As part of our minority language (ml) homework routine, I require my 6-year old to read at least 4 pages from a book. Preferably for and early reader book, but since I let her choose the book so as to motivate her and make it feel less like a burden, we sometimes end up with more challenging texts.
In order to keep her interest and motivate her, I often offer 3 reading options to relieve her from any “reading pressure” and discouragement she could feel:
- I offer to do alternate reading: she reads a page, I read the other.
- She only reads the short paragraphs and I read the bulkier ones.
- I read the narration and she reads the dialogues in the speech-marks.
Whatever the option chosen, I always accompany my own reading with my finger pointing to the text as I read. I recently noticed my daughter does follow it, which I think can only benefit her as she gets to hear the correct sounding of the more complex words.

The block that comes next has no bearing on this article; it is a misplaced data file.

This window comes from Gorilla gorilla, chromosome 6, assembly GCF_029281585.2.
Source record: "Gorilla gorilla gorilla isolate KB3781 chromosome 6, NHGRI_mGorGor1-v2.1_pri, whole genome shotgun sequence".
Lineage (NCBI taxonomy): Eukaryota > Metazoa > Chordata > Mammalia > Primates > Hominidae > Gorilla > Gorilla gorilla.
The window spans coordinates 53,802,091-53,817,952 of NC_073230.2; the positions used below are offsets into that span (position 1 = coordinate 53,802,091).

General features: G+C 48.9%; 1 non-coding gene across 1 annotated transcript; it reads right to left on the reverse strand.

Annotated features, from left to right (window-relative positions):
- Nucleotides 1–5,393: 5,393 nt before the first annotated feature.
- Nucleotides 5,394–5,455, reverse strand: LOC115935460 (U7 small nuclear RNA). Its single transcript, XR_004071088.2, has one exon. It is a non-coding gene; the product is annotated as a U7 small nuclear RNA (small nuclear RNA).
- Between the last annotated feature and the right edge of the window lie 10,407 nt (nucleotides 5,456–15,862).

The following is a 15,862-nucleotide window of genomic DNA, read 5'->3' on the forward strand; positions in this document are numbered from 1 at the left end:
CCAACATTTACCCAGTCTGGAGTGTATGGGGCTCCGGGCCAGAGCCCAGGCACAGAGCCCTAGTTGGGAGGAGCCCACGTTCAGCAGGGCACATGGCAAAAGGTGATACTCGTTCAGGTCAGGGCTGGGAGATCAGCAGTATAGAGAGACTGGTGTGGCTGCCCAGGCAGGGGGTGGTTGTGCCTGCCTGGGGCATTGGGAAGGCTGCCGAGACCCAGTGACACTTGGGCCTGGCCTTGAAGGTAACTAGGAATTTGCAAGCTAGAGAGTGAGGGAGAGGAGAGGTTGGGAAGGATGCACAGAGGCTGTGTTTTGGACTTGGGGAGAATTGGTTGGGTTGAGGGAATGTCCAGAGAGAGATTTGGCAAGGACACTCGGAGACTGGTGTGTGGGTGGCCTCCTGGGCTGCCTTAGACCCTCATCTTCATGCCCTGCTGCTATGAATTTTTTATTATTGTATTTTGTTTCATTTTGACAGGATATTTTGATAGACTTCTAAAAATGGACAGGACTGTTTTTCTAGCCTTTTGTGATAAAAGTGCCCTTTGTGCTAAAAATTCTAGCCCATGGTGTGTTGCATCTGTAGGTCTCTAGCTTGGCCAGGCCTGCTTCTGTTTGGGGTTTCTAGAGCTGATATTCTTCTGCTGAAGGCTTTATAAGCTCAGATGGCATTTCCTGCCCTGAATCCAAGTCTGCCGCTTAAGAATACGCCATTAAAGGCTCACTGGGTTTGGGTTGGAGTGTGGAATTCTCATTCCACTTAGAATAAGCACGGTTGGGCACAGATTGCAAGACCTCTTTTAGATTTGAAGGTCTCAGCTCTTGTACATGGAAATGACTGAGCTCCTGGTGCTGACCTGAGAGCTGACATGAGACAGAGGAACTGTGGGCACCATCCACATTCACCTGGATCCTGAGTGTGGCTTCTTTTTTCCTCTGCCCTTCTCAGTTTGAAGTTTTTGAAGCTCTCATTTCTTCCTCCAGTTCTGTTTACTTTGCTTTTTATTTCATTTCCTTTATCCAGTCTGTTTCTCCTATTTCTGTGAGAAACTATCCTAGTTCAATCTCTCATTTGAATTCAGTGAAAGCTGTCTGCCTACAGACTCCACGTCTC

Through experience, I have also noticed that offering to read together has really acted as an incentive to get my child to read, as well as to take up challenging texts without apprehension. It is a parent-child interaction rather than a one-way interaction under parental supervision. And that makes all the difference as she does not feel judged for mistakes, but feels like she can rely on me for the more challenging bits.
The result is that so far, her homework reading has always been a lot more than the 4 pages set as a target. We usually end up reading the whole book. 🙂
Do you have little tricks to get your early reader reading? Please share them in the Comment section for us to learn from you. 🙂